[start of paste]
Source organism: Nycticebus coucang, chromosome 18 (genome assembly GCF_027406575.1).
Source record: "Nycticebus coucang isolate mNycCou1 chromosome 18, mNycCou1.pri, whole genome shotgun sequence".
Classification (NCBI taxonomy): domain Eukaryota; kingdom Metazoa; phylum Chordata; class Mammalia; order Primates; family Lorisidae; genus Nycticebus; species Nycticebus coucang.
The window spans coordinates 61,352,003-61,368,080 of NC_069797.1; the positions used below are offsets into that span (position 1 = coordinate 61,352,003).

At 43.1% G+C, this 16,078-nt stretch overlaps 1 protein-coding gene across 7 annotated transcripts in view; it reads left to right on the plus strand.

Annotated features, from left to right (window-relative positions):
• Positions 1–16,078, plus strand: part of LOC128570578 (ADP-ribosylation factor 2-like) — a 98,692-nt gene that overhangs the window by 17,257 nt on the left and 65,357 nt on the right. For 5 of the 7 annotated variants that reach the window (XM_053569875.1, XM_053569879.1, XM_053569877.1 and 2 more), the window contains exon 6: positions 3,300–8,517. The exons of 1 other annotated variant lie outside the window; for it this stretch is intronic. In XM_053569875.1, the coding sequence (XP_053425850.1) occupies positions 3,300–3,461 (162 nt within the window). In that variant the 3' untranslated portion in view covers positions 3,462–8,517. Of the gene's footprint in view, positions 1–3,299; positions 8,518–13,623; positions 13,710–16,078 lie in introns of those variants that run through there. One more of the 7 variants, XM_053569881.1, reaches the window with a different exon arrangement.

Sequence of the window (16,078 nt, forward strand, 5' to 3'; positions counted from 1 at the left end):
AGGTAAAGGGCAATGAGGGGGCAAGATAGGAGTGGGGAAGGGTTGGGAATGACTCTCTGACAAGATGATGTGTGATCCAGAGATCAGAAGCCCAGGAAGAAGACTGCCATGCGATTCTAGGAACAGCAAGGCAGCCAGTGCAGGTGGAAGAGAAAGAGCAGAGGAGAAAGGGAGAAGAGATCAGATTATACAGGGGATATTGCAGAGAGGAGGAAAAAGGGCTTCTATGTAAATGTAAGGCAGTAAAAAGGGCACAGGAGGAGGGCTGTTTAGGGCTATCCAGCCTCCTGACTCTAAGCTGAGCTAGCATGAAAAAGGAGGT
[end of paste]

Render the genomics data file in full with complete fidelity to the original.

Source organism: Nycticebus coucang, chromosome 18 (genome assembly GCF_027406575.1).
Source record: "Nycticebus coucang isolate mNycCou1 chromosome 18, mNycCou1.pri, whole genome shotgun sequence".
Classification (NCBI taxonomy): domain Eukaryota; kingdom Metazoa; phylum Chordata; class Mammalia; order Primates; family Lorisidae; genus Nycticebus; species Nycticebus coucang.
The window spans coordinates 61,352,003-61,368,080 of NC_069797.1; the positions used below are offsets into that span (position 1 = coordinate 61,352,003).

At 43.1% G+C, this 16,078-nt stretch overlaps 1 protein-coding gene across 7 annotated transcripts in view; it reads left to right on the plus strand.

Annotated features, from left to right (window-relative positions):
• Positions 1–16,078, plus strand: part of LOC128570578 (ADP-ribosylation factor 2-like) — a 98,692-nt gene that overhangs the window by 17,257 nt on the left and 65,357 nt on the right. For 5 of the 7 annotated variants that reach the window (XM_053569875.1, XM_053569879.1, XM_053569877.1 and 2 more), the window contains exon 6: positions 3,300–8,517. The exons of 1 other annotated variant lie outside the window; for it this stretch is intronic. In XM_053569875.1, the coding sequence (XP_053425850.1) occupies positions 3,300–3,461 (162 nt within the window). In that variant the 3' untranslated portion in view covers positions 3,462–8,517. Of the gene's footprint in view, positions 1–3,299; positions 8,518–13,623; positions 13,710–16,078 lie in introns of those variants that run through there. One more of the 7 variants, XM_053569881.1, reaches the window with a different exon arrangement.

Sequence of the window (16,078 nt, forward strand, 5' to 3'; positions counted from 1 at the left end):
AGGTAAAGGGCAATGAGGGGGCAAGATAGGAGTGGGGAAGGGTTGGGAATGACTCTCTGACAAGATGATGTGTGATCCAGAGATCAGAAGCCCAGGAAGAAGACTGCCATGCGATTCTAGGAACAGCAAGGCAGCCAGTGCAGGTGGAAGAGAAAGAGCAGAGGAGAAAGGGAGAAGAGATCAGATTATACAGGGGATATTGCAGAGAGGAGGAAAAAGGGCTTCTATGTAAATGTAAGGCAGTAAAAAGGGCACAGGAGGAGGGCTGTTTAGGGCTATCCAGCCTCCTGACTCTAAGCTGAGCTAGCATGAAAAAGGAGGT